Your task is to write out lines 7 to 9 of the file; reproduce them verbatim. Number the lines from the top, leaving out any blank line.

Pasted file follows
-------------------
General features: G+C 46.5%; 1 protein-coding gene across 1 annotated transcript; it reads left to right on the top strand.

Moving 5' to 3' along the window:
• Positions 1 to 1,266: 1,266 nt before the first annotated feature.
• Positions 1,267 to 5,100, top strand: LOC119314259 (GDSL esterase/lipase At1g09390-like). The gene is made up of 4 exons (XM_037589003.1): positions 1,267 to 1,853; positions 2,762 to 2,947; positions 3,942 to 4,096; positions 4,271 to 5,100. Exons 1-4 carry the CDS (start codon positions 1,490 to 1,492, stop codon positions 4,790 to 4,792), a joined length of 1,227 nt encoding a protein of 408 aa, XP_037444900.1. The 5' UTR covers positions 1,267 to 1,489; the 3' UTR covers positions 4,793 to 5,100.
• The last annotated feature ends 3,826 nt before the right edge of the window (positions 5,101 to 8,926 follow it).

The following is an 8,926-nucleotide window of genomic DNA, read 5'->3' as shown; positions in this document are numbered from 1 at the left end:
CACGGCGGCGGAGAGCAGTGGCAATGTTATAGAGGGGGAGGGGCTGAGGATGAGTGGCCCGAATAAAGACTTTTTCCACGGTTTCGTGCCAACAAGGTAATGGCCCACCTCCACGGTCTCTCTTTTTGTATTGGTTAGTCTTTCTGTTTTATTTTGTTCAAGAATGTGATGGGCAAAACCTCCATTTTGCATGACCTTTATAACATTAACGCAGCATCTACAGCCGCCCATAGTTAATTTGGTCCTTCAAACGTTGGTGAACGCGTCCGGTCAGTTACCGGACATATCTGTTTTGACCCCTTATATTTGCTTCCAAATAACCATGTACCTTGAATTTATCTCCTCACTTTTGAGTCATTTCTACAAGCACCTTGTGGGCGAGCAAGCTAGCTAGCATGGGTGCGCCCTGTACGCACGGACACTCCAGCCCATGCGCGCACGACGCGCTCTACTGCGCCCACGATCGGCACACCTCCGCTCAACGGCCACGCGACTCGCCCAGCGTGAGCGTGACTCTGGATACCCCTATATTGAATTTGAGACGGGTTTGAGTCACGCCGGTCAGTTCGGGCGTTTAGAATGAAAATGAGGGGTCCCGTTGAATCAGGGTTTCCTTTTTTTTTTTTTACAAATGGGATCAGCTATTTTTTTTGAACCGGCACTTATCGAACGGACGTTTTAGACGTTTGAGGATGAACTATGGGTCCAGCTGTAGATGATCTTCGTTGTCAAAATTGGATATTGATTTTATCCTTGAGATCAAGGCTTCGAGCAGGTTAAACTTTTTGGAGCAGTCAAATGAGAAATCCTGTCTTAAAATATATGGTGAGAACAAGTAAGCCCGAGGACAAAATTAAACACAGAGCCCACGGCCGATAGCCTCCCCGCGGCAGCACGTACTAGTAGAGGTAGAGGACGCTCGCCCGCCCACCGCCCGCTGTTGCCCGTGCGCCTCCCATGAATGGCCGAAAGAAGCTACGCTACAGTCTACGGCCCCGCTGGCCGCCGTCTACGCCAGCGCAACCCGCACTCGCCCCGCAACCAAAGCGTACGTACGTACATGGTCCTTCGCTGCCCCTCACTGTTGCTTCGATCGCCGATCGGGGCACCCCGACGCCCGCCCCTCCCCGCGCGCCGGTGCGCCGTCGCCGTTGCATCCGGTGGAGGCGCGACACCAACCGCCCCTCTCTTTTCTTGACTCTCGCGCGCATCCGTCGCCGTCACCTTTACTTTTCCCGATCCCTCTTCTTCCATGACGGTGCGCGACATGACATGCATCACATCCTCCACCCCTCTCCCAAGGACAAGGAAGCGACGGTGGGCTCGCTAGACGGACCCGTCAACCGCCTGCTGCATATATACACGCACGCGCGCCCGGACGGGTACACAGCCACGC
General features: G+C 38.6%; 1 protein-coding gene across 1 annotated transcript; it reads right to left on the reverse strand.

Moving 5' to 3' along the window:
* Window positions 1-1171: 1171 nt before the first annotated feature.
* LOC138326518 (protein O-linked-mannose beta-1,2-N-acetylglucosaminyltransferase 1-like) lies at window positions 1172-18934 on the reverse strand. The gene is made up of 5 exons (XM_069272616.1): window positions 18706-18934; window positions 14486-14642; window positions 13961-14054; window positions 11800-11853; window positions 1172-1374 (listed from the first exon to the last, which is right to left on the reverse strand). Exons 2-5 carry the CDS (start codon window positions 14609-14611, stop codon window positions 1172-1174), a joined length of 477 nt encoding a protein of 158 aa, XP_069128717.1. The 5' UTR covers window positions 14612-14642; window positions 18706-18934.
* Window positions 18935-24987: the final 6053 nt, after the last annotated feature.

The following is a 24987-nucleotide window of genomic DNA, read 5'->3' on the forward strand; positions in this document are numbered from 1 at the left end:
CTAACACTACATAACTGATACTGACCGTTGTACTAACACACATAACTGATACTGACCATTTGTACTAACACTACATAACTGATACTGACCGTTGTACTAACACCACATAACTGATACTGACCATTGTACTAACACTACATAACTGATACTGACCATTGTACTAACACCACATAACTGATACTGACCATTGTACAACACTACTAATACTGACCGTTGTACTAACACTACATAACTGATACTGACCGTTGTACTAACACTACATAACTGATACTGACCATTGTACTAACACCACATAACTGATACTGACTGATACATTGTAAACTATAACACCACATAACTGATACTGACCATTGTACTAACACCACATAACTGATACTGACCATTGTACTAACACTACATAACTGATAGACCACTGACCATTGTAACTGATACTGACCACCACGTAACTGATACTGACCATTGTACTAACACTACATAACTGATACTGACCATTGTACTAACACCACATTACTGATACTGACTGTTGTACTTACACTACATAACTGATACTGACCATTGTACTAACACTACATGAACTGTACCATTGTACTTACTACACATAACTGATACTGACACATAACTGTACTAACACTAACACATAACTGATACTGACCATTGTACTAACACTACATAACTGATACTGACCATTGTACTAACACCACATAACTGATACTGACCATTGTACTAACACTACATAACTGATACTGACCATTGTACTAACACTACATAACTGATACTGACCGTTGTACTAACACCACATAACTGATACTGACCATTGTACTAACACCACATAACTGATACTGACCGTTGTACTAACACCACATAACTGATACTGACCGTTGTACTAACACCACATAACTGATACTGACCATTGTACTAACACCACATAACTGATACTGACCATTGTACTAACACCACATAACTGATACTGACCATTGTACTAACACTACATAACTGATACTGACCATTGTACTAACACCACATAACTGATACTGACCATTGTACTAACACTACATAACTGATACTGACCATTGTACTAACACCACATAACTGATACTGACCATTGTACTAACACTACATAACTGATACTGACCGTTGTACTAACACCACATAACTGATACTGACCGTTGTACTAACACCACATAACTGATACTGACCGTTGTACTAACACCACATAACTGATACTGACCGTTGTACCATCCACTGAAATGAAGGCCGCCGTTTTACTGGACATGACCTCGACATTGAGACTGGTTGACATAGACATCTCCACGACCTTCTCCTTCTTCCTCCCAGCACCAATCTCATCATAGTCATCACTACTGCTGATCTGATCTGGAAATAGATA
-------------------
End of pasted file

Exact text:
CACGGCGGCGGAGAGCAGTGGCAATGTTATAGAGGGGGAGGGGCTGAGGATGAGTGGCCCGAATAAAGACTTTTTCCACGGTTTCGTGCCAACAAGGTAATGGCCCACCTCCACGGTCTCTCTTTTTGTATTGGTTAGTCTTTCTGTTTTATTTTGTTCAAGAATGTGATGGGCAAAACCTCCATTTTGCATGACCTTTATAACATTAACGCAGCATCTACAGCCGCCCATAGTTAATTTGGTCCTTCAAACGTTGGTGAACGCGTCCGGTCAGTTACCGGACATATCTGTTTTGACCCCTTATATTTGCTTCCAAATAACCATGTACCTTGAATTTATCTCCTCACTTTTGAGTCATTTCTACAAGCACCTTGTGGGCGAGCAAGCTAGCTAGCATGGGTGCGCCCTGTACGCACGGACACTCCAGCCCATGCGCGCACGACGCGCTCTACTGCGCCCACGATCGGCACACCTCCGCTCAACGGCCACGCGACTCGCCCAGCGTGAGCGTGACTCTGGATACCCCTATATTGAATTTGAGACGGGTTTGAGTCACGCCGGTCAGTTCGGGCGTTTAGAATGAAAATGAGGGGTCCCGTTGAATCAGGGTTTCCTTTTTTTTTTTTTACAAATGGGATCAGCTATTTTTTTTGAACCGGCACTTATCGAACGGACGTTTTAGACGTTTGAGGATGAACTATGGGTCCAGCTGTAGATGATCTTCGTTGTCAAAATTGGATATTGATTTTATCCTTGAGATCAAGGCTTCGAGCAGGTTAAACTTTTTGGAGCAGTCAAATGAGAAATCCTGTCTTAAAATATATGGTGAGAACAAGTAAGCCCGAGGACAAAATTAAACACAGAGCCCACGGCCGATAGCCTCCCCGCGGCAGCACGTACTAGTAGAGGTAGAGGACGCTCGCCCGCCCACCGCCCGCTGTTGCCCGTGCGCCTCCCATGAATGGCCGAAAGAAGCTACGCTACAGTCTACGGCCCCGCTGGCCGCCGTCTACGCCAGCGCAACCCGCACTCGCCCCGCAACCAAAGCGTACGTACGTACATGGTCCTTCGCTGCCCCTCACTGTTGCTTCGATCGCCGATCGGGGCACCCCGACGCCCGCCCCTCCCCGCGCGCCGGTGCGCCGTCGCCGTTGCATCCGGTGGAGGCGCGACACCAACCGCCCCTCTCTTTTCTTGACTCTCGCGCGCATCCGTCGCCGTCACCTTTACTTTTCCCGATCCCTCTTCTTCCATGACGGTGCGCGACATGACATGCATCACATCCTCCACCCCTCTCCCAAGGACAAGGAAGCGACGGTGGGCTCGCTAGACGGACCCGTCAACCGCCTGCTGCATATATACACGCACGCGCGCCCGGACGGGTACACAGCCACGC
General features: G+C 38.6%; 1 protein-coding gene across 1 annotated transcript; it reads right to left on the reverse strand.

Moving 5' to 3' along the window: